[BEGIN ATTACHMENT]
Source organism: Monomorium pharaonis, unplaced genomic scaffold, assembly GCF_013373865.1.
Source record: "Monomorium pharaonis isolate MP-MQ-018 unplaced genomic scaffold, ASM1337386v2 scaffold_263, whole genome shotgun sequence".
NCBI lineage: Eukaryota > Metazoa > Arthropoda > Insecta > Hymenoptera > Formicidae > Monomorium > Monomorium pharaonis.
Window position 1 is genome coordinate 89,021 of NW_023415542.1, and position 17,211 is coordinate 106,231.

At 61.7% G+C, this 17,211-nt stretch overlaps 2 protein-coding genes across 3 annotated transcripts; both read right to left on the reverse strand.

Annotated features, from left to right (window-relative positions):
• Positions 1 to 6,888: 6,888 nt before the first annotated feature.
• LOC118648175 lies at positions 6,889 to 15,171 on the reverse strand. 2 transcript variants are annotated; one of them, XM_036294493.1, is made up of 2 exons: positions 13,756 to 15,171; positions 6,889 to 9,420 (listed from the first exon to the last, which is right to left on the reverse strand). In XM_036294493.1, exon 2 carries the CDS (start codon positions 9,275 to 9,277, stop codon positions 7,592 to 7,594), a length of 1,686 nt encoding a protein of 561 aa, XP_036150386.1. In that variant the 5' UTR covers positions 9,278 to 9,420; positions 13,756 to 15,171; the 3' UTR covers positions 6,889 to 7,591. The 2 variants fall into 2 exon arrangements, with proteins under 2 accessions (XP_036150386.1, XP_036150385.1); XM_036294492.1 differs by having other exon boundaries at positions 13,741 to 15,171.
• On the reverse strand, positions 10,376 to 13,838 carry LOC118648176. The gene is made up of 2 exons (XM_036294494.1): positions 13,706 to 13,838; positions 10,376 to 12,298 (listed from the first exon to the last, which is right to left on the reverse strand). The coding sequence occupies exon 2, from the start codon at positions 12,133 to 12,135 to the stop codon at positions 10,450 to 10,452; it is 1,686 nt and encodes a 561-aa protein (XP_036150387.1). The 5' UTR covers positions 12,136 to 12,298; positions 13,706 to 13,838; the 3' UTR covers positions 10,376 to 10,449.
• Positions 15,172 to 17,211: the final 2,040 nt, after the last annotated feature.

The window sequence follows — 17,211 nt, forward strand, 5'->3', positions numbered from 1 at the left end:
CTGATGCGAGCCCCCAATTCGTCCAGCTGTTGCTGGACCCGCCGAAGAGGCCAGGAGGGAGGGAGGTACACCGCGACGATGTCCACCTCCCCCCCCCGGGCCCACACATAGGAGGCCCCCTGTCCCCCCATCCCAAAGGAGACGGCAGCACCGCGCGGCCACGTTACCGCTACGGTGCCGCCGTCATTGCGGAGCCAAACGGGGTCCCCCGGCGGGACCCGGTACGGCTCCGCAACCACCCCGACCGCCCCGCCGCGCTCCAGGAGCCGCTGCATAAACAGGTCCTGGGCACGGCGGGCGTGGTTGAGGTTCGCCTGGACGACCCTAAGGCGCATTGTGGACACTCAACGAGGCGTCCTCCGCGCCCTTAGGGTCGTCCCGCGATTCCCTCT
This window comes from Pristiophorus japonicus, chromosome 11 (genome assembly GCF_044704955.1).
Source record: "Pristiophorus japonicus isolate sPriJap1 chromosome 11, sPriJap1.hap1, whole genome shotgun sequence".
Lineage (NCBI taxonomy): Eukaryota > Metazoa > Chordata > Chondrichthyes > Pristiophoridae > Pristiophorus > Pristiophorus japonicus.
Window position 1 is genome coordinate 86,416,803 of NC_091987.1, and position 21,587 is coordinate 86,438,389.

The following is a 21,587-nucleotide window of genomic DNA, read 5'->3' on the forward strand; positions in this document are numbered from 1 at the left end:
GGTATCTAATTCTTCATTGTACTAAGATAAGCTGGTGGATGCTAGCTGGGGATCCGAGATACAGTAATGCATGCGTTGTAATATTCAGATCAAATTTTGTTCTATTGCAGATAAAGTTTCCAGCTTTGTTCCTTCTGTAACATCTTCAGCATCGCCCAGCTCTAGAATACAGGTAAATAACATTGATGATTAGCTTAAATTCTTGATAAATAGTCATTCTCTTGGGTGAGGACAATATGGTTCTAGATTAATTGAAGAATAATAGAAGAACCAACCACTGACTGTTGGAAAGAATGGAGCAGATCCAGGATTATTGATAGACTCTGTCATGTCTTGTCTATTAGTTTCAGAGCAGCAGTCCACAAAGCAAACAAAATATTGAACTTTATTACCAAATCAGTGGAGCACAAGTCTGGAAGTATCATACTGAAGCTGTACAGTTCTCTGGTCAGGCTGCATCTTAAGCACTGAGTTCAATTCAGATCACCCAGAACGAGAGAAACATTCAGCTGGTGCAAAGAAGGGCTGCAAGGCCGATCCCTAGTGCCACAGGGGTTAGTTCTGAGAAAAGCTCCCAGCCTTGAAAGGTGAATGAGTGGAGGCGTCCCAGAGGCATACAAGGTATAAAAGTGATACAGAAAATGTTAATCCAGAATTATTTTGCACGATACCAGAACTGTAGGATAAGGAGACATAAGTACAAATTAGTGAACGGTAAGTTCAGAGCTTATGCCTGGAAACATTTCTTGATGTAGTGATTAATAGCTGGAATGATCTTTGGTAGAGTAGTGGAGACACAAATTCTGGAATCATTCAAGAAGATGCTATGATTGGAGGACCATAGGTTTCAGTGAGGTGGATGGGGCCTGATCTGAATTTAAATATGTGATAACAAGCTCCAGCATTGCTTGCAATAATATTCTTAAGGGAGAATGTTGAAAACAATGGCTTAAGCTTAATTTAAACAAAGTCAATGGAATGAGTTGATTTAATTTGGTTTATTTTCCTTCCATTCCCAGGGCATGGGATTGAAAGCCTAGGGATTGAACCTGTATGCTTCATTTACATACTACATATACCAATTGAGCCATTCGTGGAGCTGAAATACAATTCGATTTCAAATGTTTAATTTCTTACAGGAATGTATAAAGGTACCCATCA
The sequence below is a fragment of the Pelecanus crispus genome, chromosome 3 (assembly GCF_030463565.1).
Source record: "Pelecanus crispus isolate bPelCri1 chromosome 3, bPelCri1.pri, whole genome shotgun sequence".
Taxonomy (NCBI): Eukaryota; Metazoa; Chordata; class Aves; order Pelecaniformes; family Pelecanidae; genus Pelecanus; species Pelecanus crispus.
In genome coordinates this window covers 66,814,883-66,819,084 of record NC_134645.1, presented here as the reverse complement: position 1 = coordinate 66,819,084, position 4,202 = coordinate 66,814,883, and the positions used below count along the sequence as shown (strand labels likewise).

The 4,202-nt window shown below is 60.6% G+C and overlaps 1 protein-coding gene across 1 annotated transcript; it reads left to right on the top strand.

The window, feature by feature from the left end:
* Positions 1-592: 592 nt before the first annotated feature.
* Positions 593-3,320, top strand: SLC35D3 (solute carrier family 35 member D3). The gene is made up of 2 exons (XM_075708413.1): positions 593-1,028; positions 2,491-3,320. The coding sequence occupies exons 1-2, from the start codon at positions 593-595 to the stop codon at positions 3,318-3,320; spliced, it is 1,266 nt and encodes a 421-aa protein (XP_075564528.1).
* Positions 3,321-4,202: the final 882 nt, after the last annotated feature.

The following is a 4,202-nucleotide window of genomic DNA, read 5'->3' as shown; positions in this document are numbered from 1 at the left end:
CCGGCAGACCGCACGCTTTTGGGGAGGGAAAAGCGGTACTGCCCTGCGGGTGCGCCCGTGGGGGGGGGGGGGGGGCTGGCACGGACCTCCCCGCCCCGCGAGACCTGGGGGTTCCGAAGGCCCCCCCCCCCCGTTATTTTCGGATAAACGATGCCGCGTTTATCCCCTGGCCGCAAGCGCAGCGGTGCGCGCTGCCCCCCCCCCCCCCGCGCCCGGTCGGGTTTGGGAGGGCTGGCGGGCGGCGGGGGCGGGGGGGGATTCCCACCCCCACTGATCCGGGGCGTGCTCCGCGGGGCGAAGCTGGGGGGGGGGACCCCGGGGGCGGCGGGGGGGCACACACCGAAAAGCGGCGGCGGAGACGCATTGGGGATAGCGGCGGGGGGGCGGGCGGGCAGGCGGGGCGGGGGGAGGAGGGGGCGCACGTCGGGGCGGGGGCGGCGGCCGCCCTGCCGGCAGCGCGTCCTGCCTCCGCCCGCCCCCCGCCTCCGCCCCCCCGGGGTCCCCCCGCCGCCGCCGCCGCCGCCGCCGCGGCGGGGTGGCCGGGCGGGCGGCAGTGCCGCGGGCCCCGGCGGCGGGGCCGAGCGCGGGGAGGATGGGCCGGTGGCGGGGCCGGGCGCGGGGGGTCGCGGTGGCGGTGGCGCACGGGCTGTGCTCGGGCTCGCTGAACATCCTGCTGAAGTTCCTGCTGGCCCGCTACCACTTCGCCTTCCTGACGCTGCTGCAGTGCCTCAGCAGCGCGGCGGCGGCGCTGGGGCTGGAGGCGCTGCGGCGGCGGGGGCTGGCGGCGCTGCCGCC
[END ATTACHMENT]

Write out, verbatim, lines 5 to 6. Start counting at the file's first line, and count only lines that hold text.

At 61.7% G+C, this 17,211-nt stretch overlaps 2 protein-coding genes across 3 annotated transcripts; both read right to left on the reverse strand.

Annotated features, from left to right (window-relative positions):